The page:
Why Water First?by E.B.

I want you to head to your kitchen and grab a clean glass. Now head over to the sink and fill up that glass and chug it on down.

 

Many won’t or, many more sadly, can’t.

Don’t like the taste? That’s fine, but for many, it’s a safety issue more than a taste issue.

Flint, Michigan and its water crisis were lucky enough to at least eventually make the news (for all the good it did them as a good deal of damage was done long before stories broke into mainstream media. Let’s be frankly honest, unless you were directly affected, for the average person how long until you forgot all about it? For all the good that it has (or in this case, like many others, hasn’t) done.

Even worse Flint is not alone, nor is it new. For younger generations, the name Erin Brockovich may not mean anything. Thanks to the powers of search engines (I prefer Google myself, but if you are a Bing fan, by all means, search a little bit more for it) one can verify this woman exists. You'll also discover that she had to fight large corporations regarding (wait for it) contaminated water. She later went on to fight other battles as well, but the point is contaminated water is not new or isolated to specific areas. The problem is that it is more common than we think, mainly as many fields/interest groups/government agencies work so hard to keep this stuff under wraps.

Right; Department of Defense!? Your March 2018 report is finally making it to the public so that we can all learn that in the 1970s there were certain chemicals in use in items such as firefighting foam that was progressively phased out starting in 2000 by many American manufacturers. The EPA set some provisional exposure limits in 2009, and this goes on and on. It’s a 61-page powerpoint to recap the highlights of this report.​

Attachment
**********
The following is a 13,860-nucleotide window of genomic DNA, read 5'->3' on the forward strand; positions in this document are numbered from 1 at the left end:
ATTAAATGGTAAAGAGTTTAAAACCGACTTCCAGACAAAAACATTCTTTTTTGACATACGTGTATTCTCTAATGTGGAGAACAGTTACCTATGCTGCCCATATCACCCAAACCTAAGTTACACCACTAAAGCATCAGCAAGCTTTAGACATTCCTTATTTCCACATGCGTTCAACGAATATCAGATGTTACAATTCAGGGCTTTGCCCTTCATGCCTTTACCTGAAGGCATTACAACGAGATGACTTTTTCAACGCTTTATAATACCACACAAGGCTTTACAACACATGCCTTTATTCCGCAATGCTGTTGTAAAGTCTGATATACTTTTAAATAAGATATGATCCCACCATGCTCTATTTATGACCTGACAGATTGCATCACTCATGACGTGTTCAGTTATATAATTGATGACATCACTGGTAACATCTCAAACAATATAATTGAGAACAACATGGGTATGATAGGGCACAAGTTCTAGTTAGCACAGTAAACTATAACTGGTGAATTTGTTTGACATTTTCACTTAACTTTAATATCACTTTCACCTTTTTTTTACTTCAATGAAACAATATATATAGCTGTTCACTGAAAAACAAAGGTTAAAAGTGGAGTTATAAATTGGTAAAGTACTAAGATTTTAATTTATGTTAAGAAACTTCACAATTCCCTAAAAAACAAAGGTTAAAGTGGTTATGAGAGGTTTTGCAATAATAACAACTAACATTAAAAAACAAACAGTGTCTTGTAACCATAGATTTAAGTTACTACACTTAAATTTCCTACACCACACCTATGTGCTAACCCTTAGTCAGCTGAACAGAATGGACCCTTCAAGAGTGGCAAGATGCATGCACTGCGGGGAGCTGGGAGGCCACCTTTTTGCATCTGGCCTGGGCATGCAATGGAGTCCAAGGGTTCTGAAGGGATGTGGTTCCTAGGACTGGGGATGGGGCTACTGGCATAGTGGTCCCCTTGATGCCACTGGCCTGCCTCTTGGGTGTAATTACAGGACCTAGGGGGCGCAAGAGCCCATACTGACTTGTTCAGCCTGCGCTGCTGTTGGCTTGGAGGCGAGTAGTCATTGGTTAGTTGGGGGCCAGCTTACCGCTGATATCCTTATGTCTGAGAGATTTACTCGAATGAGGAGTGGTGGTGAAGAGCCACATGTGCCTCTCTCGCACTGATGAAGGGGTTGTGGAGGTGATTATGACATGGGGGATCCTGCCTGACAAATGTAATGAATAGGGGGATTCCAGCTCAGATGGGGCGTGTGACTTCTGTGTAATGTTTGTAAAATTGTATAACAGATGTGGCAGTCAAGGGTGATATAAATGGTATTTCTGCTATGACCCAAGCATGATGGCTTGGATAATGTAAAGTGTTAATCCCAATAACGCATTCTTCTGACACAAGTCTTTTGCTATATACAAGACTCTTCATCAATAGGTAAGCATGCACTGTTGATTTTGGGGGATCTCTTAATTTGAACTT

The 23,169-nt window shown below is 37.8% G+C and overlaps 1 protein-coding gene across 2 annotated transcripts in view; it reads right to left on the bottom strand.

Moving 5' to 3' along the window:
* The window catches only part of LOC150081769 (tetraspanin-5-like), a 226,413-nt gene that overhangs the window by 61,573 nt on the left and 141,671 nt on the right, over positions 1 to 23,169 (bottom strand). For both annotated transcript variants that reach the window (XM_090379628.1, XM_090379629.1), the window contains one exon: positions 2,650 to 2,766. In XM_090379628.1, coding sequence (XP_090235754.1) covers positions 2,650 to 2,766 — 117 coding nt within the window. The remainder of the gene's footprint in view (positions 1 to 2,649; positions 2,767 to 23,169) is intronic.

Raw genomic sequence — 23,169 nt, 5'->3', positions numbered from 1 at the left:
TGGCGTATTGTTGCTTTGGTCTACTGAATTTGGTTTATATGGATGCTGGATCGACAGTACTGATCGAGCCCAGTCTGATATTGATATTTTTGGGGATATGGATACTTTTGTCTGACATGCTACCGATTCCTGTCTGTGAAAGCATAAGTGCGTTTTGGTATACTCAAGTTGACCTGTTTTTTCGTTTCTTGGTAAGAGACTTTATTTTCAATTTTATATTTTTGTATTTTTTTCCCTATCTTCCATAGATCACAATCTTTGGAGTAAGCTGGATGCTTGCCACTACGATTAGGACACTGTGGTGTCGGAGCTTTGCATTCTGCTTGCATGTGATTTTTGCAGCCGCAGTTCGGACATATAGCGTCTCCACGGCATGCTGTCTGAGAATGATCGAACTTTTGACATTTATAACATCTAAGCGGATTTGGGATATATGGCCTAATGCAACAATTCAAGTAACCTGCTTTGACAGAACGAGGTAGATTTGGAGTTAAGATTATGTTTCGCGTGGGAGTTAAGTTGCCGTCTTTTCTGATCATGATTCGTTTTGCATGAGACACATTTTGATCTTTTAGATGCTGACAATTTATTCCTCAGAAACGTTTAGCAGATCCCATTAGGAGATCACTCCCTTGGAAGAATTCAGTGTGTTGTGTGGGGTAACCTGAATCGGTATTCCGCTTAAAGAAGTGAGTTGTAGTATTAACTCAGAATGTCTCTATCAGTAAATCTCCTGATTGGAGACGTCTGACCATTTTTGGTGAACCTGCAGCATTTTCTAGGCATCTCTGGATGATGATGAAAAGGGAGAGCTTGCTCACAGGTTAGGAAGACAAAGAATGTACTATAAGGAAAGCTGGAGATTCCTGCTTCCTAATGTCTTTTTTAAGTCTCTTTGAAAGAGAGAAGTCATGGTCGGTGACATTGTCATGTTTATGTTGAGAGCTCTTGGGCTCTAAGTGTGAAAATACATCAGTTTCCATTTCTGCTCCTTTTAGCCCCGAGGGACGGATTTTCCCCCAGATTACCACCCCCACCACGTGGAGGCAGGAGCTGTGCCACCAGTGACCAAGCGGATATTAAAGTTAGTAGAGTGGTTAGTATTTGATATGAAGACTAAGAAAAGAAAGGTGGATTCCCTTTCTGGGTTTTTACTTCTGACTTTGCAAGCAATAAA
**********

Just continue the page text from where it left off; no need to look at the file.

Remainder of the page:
Long story short, it looks suspicious that the government was aware of military installations with unsafe levels of cancer-causing chemicals (and groundwater in areas adjacent to facilities that have been affected) in the drinking water.

 

It is alleged that instead of admitting it, a good deal of time was spent trying to figure out how to buffer this “PR nightmare.” Waiting a couple of years then putting out that DoD is highly concerned with safety doesn’t quite match up to me. ​

Waukesha, Wisconsin needed to get water from another source due to radium contamination from the city’s underground aquifer. 

One can easily find places (usually poor or rural areas) where groundwater containing contaminant chemicals supplied people for years before agencies admitting to it. Unfortunately, even when these are called out, we get no guarantees that the issue will be fixed (unless you are willing to wait until 2023 or maybe 2030).​

You can search and find stories of water with levels of arsenic, fluoride, radium, parasites, and with levels exceeding anything that could be considered safe.  Though you can also find some areas, who can happily report that high levels of dangerous contaminants are not a problem, well as long as you are ok with the fact that they have failed to test for them for years. Ignorance is bliss after all, right?

 

Don’t worry small and poor cities, large cities and suburbs also disregard safety for drinking water too. They have better lawyers to clean up their mess is all. One can easily find articles discussing the failure of significant U.S. cities efforts to update infrastructure, protect the water supply from bacteria and viruses.

 

We've seen treatment plant measures installed to kill certain parasites, failures to cover reservoirs, and all the while they make up excuses (the levels aren’t all that high, there haven’t been any significant illnesses associated with this lapse in safety) instead of working diligently to address the problem.  

No, these problems aren’t new, they aren’t isolated, and for a large percentage of those affected, they aren’t getting fixed. Thanks to social media we can learn about the water with lead in East Chicago in Indiana;  

 

We know about the hazardous chemicals in Tallulah, Louisiana. Some have heard about the sudden stoppage of all maintenance and treatment by officials - leaving public maintenance work to residents in multiple areas of West Virginia (as well as other rural areas in the U.S.) such as Kanawha Falls, Pierpont, Garwood and numerous other locations.

Author E.B. is retired USAF, currently works in the private sector, and wishes to remain anonymous.

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